Close your eyes and transport yourself to the cereal aisle of your grocery store: can you picture the design of a box of original Cheerios™, color and all? General Mills recently tried, and failed, to obtain a federal trademark registration for the yellow color of their Cheerios™ boxes that they hope you’re picturing right now, and their struggle illustrates the high burden faced by applicants for federal registration of color marks in the United States. (more…)
The U.S. Patent and Trademark Office has a new random audit procedure for trademarks aimed at removing deadwood from the Register. (more…)
The U.S. Supreme Court recently struck down as unconstitutional the ban on disparaging trademark registrations, but that doesn’t mean a dispensary can get a federal trademark registration. (more…)
Yesterday, the Supreme Court of the United States handed down a landmark trademark decision that will pave the way for those with so-called “offensive” or disparaging trademarks to secure federal trademark registration for those marks. To date, the poster child for “disparaging” trademarks has been the Washington Redskins football team, whose name and logo have been the subject of increasingly vocal challenges by Native Americans and others as an offensive stereotype against Native Americans. (Ironically, even the members of the band The Slants, whose lawsuit eventually paved the way for the Redskins to maintain trademark registrations for the team name, were allegedly against the team’s use of the arguably offensive name.) (more…)
Trademark owners applying for “intent to use” applications risk loss of trademark rights if the identification of goods services in the intent to use application is broader than the actual intended use of the mark.
Brand owners generally want to protect a potential trademark as broadly as possible. Often, this leads to specifying as many goods or services in their intent-to-use trademark applications as might possibly be covered by the planned mark. If no proof of bona fide intent can be marshaled, the registration is vulnerable to attack.
A recent case demonstrates that dreaming big in trademark applications is not to be encouraged. While Kelly Services v. Creative Harbor did not result in a punitive cancelation of the mark’s resulting registration, it nonetheless made it clear that goods and services with only potential plans for use with a mark will be cut out of the registration when challenged. See Kelly Services, Inc. v. Creative Harbor, LLC, No. 16-1200 (6th Cir. 2017).
Section 1(b) of the Lanham Act does not define “bona fide intent,” but the Federal Circuit in Kelly Services required that “the applicant’s intent must be demonstrable and more than a mere subjective belief.” That is, the applicant must show more than a mere intention to reserve a right in the mark. Particularly suspicious circumstances that cast doubt on the bona fides of the application include: (1) excessive numbers of intent-to-use applications in relation to the number of products the applicant is likely to introduce; (2) unreasonably vague descriptions of the proposed goods; (3) excessive numbers of intended products; and (4) excessive numbers of desirable trademarks intended for use on a single new product.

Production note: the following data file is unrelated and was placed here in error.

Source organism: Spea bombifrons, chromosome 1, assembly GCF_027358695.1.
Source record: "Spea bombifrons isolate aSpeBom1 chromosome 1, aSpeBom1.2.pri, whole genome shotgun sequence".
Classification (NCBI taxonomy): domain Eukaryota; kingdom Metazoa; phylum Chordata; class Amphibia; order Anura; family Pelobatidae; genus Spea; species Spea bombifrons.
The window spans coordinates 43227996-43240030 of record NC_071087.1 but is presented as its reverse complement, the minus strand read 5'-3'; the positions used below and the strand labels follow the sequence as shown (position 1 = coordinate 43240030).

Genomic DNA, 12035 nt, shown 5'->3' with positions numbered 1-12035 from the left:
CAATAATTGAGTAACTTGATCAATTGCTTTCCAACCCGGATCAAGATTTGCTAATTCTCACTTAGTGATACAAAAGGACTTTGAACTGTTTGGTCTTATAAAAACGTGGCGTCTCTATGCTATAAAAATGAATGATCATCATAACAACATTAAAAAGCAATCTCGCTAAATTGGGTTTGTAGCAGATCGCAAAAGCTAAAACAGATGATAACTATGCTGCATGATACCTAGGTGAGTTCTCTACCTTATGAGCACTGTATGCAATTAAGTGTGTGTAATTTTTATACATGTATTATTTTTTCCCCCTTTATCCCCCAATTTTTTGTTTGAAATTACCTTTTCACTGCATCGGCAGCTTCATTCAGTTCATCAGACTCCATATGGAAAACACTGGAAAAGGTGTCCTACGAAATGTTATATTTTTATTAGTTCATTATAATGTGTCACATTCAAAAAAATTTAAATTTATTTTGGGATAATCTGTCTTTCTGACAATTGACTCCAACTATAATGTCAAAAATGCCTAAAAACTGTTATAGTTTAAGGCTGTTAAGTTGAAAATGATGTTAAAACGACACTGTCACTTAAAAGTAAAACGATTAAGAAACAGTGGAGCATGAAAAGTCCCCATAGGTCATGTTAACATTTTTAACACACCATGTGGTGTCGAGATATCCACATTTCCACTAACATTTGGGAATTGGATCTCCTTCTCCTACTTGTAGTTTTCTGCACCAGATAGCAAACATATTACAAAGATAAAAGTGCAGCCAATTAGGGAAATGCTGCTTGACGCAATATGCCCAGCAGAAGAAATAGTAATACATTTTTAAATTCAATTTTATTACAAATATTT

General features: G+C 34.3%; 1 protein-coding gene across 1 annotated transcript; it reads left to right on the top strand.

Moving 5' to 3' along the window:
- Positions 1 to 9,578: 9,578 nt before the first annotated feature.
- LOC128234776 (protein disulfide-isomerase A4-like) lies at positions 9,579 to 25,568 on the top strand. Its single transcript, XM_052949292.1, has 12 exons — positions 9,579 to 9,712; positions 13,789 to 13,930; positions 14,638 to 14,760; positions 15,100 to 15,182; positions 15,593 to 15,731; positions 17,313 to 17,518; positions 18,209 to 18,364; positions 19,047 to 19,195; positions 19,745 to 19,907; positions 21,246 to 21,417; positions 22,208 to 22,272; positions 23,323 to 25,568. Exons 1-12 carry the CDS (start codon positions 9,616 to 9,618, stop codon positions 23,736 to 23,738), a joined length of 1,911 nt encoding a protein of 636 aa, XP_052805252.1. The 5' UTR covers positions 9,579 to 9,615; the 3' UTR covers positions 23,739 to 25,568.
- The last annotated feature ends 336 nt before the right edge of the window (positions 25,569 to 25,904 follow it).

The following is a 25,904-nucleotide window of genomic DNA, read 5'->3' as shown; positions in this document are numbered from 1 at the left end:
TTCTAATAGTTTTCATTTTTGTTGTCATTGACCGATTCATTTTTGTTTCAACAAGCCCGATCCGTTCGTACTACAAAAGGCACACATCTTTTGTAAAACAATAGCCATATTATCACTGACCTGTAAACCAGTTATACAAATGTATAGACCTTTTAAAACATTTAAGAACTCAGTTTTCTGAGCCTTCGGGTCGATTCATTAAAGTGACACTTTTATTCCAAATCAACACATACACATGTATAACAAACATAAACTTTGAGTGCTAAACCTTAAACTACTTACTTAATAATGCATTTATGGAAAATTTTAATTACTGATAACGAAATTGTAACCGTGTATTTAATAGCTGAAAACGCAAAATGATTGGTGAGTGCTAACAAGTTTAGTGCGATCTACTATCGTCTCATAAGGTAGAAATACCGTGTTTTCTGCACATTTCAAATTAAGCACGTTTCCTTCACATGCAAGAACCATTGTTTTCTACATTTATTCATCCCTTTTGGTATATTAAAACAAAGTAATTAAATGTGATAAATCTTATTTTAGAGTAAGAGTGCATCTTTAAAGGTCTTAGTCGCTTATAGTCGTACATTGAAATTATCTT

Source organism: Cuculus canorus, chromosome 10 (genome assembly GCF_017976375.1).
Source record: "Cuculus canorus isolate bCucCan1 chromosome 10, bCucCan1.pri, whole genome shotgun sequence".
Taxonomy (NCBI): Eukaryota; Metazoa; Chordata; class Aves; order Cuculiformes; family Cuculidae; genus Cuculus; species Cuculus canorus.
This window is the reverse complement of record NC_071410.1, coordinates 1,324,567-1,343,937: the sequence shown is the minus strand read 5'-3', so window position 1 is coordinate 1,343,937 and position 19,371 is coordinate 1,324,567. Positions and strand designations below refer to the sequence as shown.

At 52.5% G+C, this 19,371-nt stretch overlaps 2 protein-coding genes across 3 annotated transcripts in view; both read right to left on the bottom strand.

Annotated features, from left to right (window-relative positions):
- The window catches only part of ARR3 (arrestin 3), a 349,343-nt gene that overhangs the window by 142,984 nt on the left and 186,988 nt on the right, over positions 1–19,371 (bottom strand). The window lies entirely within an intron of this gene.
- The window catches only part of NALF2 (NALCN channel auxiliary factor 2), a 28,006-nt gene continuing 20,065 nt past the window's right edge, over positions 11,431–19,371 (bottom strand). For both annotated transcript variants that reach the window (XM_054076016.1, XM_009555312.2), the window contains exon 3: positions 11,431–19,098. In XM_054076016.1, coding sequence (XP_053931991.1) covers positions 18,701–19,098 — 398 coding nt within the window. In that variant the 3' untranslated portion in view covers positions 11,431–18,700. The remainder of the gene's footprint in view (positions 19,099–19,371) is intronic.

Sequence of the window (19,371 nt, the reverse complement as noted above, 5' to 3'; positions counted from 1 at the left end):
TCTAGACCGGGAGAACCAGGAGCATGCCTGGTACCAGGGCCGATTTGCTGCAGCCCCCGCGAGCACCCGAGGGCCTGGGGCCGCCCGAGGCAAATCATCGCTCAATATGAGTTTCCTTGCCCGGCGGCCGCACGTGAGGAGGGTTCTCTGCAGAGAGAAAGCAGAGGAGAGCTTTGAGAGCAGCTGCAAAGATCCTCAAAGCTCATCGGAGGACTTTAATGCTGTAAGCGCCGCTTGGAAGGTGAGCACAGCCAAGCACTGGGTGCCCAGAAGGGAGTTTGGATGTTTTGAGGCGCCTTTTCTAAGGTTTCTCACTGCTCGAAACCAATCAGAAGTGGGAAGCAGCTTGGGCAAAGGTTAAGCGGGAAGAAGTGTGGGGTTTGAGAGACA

To demonstrate the presence of their bona fide intent to use a mark, however, brand owners can do a number of things. For example, the owner can: (1) conduct a trademark availability search on the mark; (2) develop marketing materials for the brand; or (3) produce correspondence or documents mentioning the planned use of the mark, the licensing of the brand, the regulatory approval of the branded line or the business development of the brand.
Such evidence shifts the burden of proof back to the challenger, who must then produce a preponderance of evidence to the contrary – a much more difficult task in light of demonstrated bona fide intent.
PRO TIP: Before filing a statement of use, compare the identification of goods and services in the trademark application to the goods and services currently offered under the brand, then tailor the identification to the goods and services in use under the mark.
The cost of filing and maintaining federal trademark registrations with the USPTO just got lower. On January 17, 2015, the PTO announced a $50 per class reduction in initial filing fees for trademark applications filed under the “TEAS Plus” program, while simultaneously introducing a new “TEAS Reduced Fee” (a.k.a. TEAS RF) program at the former TEAS Plus rate, but with less strict filing requirements. (more…)